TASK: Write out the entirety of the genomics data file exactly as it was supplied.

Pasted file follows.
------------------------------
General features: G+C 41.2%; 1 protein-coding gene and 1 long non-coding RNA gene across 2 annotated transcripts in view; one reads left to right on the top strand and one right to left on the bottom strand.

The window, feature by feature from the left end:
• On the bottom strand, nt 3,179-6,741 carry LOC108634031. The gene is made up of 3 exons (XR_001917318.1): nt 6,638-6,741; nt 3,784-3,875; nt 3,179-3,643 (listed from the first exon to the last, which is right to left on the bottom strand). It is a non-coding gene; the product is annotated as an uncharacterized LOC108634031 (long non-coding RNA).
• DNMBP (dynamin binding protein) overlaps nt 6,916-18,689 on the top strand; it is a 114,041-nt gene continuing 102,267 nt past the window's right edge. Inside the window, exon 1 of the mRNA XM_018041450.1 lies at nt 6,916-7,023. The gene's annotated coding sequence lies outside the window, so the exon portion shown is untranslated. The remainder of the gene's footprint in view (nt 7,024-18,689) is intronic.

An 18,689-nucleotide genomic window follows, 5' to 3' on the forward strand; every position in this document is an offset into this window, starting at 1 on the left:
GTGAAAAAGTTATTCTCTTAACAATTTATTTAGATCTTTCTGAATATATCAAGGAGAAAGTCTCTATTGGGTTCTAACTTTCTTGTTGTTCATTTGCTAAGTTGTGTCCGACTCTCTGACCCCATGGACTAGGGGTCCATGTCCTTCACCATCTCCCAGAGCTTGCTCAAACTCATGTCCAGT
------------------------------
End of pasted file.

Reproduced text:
General features: G+C 41.2%; 1 protein-coding gene and 1 long non-coding RNA gene across 2 annotated transcripts in view; one reads left to right on the top strand and one right to left on the bottom strand.

The window, feature by feature from the left end:
• On the bottom strand, nt 3,179-6,741 carry LOC108634031. The gene is made up of 3 exons (XR_001917318.1): nt 6,638-6,741; nt 3,784-3,875; nt 3,179-3,643 (listed from the first exon to the last, which is right to left on the bottom strand). It is a non-coding gene; the product is annotated as an uncharacterized LOC108634031 (long non-coding RNA).
• DNMBP (dynamin binding protein) overlaps nt 6,916-18,689 on the top strand; it is a 114,041-nt gene continuing 102,267 nt past the window's right edge. Inside the window, exon 1 of the mRNA XM_018041450.1 lies at nt 6,916-7,023. The gene's annotated coding sequence lies outside the window, so the exon portion shown is untranslated. The remainder of the gene's footprint in view (nt 7,024-18,689) is intronic.

An 18,689-nucleotide genomic window follows, 5' to 3' on the forward strand; every position in this document is an offset into this window, starting at 1 on the left:
GTGAAAAAGTTATTCTCTTAACAATTTATTTAGATCTTTCTGAATATATCAAGGAGAAAGTCTCTATTGGGTTCTAACTTTCTTGTTGTTCATTTGCTAAGTTGTGTCCGACTCTCTGACCCCATGGACTAGGGGTCCATGTCCTTCACCATCTCCCAGAGCTTGCTCAAACTCATGTCCAGT